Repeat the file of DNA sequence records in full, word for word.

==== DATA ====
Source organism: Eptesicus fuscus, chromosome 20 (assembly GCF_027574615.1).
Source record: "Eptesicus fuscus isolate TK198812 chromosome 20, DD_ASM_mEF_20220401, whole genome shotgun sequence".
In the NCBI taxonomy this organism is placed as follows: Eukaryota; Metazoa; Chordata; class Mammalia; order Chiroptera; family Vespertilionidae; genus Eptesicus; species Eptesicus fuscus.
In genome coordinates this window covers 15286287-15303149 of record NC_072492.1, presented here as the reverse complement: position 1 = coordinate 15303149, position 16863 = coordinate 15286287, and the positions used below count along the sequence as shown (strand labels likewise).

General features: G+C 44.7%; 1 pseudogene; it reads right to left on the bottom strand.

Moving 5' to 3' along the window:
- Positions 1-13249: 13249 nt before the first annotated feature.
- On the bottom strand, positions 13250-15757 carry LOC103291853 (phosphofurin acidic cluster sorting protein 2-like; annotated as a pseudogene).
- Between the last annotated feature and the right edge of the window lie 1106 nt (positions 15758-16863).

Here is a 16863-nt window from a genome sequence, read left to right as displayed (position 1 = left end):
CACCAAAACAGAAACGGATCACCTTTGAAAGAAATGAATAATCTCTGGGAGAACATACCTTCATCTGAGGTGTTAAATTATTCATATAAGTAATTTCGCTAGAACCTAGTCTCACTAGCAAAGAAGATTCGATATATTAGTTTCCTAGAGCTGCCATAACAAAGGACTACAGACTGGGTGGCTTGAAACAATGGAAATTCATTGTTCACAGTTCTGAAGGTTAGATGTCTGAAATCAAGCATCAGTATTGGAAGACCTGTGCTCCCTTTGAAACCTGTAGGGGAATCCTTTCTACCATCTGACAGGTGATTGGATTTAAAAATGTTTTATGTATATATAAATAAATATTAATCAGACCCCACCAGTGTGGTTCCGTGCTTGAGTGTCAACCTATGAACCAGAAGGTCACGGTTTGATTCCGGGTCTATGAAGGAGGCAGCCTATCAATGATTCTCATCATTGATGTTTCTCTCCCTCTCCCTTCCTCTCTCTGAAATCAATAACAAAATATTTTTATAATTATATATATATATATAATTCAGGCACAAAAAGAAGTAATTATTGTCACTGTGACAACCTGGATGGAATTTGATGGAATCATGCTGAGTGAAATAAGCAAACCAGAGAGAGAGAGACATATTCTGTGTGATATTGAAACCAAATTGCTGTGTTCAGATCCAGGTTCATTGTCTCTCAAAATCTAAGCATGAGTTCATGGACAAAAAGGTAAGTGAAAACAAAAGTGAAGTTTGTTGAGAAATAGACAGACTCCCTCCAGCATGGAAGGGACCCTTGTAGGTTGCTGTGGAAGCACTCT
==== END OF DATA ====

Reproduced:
Source organism: Eptesicus fuscus, chromosome 20 (assembly GCF_027574615.1).
Source record: "Eptesicus fuscus isolate TK198812 chromosome 20, DD_ASM_mEF_20220401, whole genome shotgun sequence".
In the NCBI taxonomy this organism is placed as follows: Eukaryota; Metazoa; Chordata; class Mammalia; order Chiroptera; family Vespertilionidae; genus Eptesicus; species Eptesicus fuscus.
In genome coordinates this window covers 15286287-15303149 of record NC_072492.1, presented here as the reverse complement: position 1 = coordinate 15303149, position 16863 = coordinate 15286287, and the positions used below count along the sequence as shown (strand labels likewise).

General features: G+C 44.7%; 1 pseudogene; it reads right to left on the bottom strand.

Moving 5' to 3' along the window:
- Positions 1-13249: 13249 nt before the first annotated feature.
- On the bottom strand, positions 13250-15757 carry LOC103291853 (phosphofurin acidic cluster sorting protein 2-like; annotated as a pseudogene).
- Between the last annotated feature and the right edge of the window lie 1106 nt (positions 15758-16863).

Here is a 16863-nt window from a genome sequence, read left to right as displayed (position 1 = left end):
CACCAAAACAGAAACGGATCACCTTTGAAAGAAATGAATAATCTCTGGGAGAACATACCTTCATCTGAGGTGTTAAATTATTCATATAAGTAATTTCGCTAGAACCTAGTCTCACTAGCAAAGAAGATTCGATATATTAGTTTCCTAGAGCTGCCATAACAAAGGACTACAGACTGGGTGGCTTGAAACAATGGAAATTCATTGTTCACAGTTCTGAAGGTTAGATGTCTGAAATCAAGCATCAGTATTGGAAGACCTGTGCTCCCTTTGAAACCTGTAGGGGAATCCTTTCTACCATCTGACAGGTGATTGGATTTAAAAATGTTTTATGTATATATAAATAAATATTAATCAGACCCCACCAGTGTGGTTCCGTGCTTGAGTGTCAACCTATGAACCAGAAGGTCACGGTTTGATTCCGGGTCTATGAAGGAGGCAGCCTATCAATGATTCTCATCATTGATGTTTCTCTCCCTCTCCCTTCCTCTCTCTGAAATCAATAACAAAATATTTTTATAATTATATATATATATATAATTCAGGCACAAAAAGAAGTAATTATTGTCACTGTGACAACCTGGATGGAATTTGATGGAATCATGCTGAGTGAAATAAGCAAACCAGAGAGAGAGAGACATATTCTGTGTGATATTGAAACCAAATTGCTGTGTTCAGATCCAGGTTCATTGTCTCTCAAAATCTAAGCATGAGTTCATGGACAAAAAGGTAAGTGAAAACAAAAGTGAAGTTTGTTGAGAAATAGACAGACTCCCTCCAGCATGGAAGGGACCCTTGTAGGTTGCTGTGGAAGCACTCT